As a worship leader, one of the most important things you can do is streamline rehearsal time. There is nothing more frustrating for a worship team than to go to practice after practice, and get nothing accomplished.
In my late teenage years, I participated on a worship team as a vocalist. I can remember going to rehearsal, working on the same song for the fifth time, and the band still wasn’t ready to introduce it to the church.
The vocalists would argue about what part to sing, when most of them didn’t even have the lyrics memorized yet. We would get lost on the roadmap of the song almost every run-through, and everyone was ready to pull their hair out.
Have you ever been in this situation? Well, I have since found the way out.
Step One: Improve Communication
We all know that communication is important. However, it is extremely easy to let communication failure continue week after week.
Ask yourself these three questions to find out how good or bad your communication is as a worship leader.
- Are band members asking for copies of music and lyrics on rehearsal day?
- Are you providing MP3s and chord charts of new songs less than 3 days in advance?
- Do you have band members missing rehearsal because they didn’t know what time it started?
If you answered yes to any of these questions, it’s time to improve your communication.
I recommend using an online tool, like Planning Center or WorshipTrac, to get your worship team on the same page. This enables you to easily provide chord charts, lyrics and MP3s, and make it all available to your band 24/7.
The worship team can then pull out their phone or computer and have access to everything they need to practice on their own before rehearsal.
You can also schedule each service, giving scheduled team members the opportunity to either accept or decline so you know if they are going to be there or not.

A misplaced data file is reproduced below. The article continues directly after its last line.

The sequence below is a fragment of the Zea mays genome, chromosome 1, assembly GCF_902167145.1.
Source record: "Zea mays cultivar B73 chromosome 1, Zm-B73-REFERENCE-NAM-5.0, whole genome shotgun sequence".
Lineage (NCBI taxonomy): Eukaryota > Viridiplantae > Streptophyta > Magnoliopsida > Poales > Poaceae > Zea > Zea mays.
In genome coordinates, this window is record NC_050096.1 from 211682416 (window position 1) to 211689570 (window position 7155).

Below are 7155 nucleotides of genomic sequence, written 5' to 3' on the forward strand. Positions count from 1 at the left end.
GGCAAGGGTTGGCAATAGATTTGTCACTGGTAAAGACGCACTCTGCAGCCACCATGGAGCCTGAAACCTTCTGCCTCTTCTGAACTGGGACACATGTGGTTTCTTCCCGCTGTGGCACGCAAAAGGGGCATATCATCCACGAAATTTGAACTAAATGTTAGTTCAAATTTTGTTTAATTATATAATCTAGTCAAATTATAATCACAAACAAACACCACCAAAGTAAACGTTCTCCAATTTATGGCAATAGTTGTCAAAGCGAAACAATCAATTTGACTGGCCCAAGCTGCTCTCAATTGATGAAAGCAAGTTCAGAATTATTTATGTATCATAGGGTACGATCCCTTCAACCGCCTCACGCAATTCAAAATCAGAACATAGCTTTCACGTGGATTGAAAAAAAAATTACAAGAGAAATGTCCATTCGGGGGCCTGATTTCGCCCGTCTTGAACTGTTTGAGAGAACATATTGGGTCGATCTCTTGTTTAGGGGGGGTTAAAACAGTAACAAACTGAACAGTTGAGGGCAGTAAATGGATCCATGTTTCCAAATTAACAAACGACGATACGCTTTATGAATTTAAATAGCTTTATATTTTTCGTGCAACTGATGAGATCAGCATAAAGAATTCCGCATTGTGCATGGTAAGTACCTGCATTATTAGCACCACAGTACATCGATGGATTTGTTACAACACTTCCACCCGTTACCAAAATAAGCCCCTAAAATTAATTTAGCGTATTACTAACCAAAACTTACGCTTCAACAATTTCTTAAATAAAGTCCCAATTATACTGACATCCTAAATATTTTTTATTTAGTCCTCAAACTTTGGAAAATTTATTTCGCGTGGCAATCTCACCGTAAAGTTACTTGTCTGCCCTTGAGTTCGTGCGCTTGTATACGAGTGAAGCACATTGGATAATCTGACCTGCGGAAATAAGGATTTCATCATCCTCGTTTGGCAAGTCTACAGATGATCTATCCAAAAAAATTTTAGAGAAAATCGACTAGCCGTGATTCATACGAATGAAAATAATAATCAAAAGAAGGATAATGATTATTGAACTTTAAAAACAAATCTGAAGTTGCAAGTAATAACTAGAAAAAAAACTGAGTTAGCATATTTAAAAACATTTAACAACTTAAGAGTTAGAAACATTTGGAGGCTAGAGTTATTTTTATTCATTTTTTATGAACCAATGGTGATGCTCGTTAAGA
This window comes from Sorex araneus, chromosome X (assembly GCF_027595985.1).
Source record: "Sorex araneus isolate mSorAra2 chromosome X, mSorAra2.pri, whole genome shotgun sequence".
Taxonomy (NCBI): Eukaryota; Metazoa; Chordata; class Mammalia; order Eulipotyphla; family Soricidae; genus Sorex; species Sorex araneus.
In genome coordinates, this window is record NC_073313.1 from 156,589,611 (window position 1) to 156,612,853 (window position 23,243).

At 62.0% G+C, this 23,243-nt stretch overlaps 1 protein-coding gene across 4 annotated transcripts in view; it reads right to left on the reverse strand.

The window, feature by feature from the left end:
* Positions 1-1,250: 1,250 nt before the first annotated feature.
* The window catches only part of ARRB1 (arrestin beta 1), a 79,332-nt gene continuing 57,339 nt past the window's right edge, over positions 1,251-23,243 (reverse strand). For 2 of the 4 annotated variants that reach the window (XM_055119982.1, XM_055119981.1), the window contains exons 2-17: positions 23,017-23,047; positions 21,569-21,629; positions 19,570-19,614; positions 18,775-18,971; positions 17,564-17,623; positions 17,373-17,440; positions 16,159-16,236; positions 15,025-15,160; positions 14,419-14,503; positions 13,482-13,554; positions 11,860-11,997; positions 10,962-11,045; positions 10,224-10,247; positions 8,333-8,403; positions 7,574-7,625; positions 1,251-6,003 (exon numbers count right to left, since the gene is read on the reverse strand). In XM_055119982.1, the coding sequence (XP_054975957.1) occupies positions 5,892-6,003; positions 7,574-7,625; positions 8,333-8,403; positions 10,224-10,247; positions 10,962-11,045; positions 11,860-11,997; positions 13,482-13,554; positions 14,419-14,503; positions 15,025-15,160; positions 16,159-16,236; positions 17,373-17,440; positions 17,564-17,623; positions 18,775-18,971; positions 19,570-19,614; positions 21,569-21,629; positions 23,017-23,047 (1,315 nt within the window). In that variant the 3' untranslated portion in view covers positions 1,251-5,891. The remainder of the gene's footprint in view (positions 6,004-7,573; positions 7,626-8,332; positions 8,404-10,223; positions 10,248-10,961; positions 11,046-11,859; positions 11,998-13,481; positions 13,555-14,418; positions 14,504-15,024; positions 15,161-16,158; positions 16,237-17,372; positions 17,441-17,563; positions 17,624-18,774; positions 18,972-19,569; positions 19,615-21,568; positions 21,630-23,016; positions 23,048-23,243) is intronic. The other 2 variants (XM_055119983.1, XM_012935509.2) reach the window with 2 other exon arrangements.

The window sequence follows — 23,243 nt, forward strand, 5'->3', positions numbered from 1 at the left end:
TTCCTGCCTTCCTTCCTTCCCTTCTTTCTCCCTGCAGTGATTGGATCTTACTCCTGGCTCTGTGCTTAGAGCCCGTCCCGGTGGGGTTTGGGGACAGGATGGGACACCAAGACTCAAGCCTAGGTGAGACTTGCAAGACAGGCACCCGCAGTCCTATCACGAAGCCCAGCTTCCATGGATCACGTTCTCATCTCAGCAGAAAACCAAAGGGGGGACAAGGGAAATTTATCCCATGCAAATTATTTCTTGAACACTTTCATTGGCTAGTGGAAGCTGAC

Planning Center can improve your communication tremendously, so don’t be afraid of the learning curve. It will take about 1-3 months for your team to get used to the new system, but it is well worth the time invested.
Step Two: Turn Up the Heat
We all work with volunteers, but this is no excuse for them to be lazy. It only takes one lazy team member to kill the motivation of the rest of the team.
Be very clear that it is expected of every team member to hold their own weight. This means that everyone should learn their own part, on their own time, before rehearsal.
It only takes one lazy worship team member to kill the motivation of the rest of the team. Tweet Quote
Rehearsal is not a time to learn individual parts, but a time to put parts together. It is a time to work out the kinks, and smooth the transitions. A time to work with the sound tech, and pull together a powerful and anointed sound.
If your team members are not learning their part before rehearsal, either you have not provided them with the tools to do so, or you have not communicated the expectation.
You see, I thought that I had clearly communicated this with my band, but week after week, they came to rehearsal unprepared. It wasn’t until I adopted Planning Center, and turned up the heat by only allowing one rehearsal for each new song, that things began to turn around.
Actually, it’s pretty funny how the team responds when they know that a song will be introduced the same week we rehearse it for the first time.
Even when they don’t learn their part before Thursday rehearsal, its like something magical happens on Friday and Saturday, and they show up completely ready for the song on Sunday. I suppose they just don’t want to be embarrassed like they were at rehearsal, when everyone else knew their part.
Don’t let the fear of failure keep you from discovering something great.
There are many things that make rehearsal better, and I am still learning myself. However, most of them will be specific to your situation. So, don’t be afraid to step out and try something new. If it doesn’t work, admit it, and then try something else.
You might also enjoy: How to Increase Productivity During Worship Team Practice